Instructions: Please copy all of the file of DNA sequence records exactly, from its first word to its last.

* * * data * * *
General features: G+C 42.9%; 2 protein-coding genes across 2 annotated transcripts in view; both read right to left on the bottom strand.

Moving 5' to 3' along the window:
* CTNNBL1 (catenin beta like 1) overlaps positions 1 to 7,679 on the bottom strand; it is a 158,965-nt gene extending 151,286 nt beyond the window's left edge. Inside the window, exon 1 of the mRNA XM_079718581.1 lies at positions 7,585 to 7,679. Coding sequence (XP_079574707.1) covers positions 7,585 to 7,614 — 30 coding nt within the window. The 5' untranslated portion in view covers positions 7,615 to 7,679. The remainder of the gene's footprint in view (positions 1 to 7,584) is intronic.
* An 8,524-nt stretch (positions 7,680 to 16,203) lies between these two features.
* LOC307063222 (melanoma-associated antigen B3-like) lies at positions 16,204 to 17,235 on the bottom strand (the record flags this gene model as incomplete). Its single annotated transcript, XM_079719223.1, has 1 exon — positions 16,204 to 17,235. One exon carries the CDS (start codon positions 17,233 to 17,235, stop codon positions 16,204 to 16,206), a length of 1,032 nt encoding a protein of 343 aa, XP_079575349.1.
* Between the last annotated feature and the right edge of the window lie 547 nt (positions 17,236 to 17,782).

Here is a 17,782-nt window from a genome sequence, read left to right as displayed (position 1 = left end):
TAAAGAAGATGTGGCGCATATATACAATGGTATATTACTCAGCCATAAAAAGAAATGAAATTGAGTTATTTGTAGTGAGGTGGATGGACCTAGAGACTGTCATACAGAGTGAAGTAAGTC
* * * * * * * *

General features: G+C 42.9%; 2 protein-coding genes across 2 annotated transcripts in view; both read right to left on the bottom strand.

Moving 5' to 3' along the window:
* CTNNBL1 (catenin beta like 1) overlaps positions 1 to 7,679 on the bottom strand; it is a 158,965-nt gene extending 151,286 nt beyond the window's left edge. Inside the window, exon 1 of the mRNA XM_079718581.1 lies at positions 7,585 to 7,679. Coding sequence (XP_079574707.1) covers positions 7,585 to 7,614 — 30 coding nt within the window. The 5' untranslated portion in view covers positions 7,615 to 7,679. The remainder of the gene's footprint in view (positions 1 to 7,584) is intronic.
* An 8,524-nt stretch (positions 7,680 to 16,203) lies between these two features.
* LOC307063222 (melanoma-associated antigen B3-like) lies at positions 16,204 to 17,235 on the bottom strand (the record flags this gene model as incomplete). Its single annotated transcript, XM_079719223.1, has 1 exon — positions 16,204 to 17,235. One exon carries the CDS (start codon positions 17,233 to 17,235, stop codon positions 16,204 to 16,206), a length of 1,032 nt encoding a protein of 343 aa, XP_079575349.1.
* Between the last annotated feature and the right edge of the window lie 547 nt (positions 17,236 to 17,782).

Here is a 17,782-nt window from a genome sequence, read left to right as displayed (position 1 = left end):
TAAAGAAGATGTGGCGCATATATACAATGGTATATTACTCAGCCATAAAAAGAAATGAAATTGAGTTATTTGTAGTGAGGTGGATGGACCTAGAGACTGTCATACAGAGTGAAGTAAGTC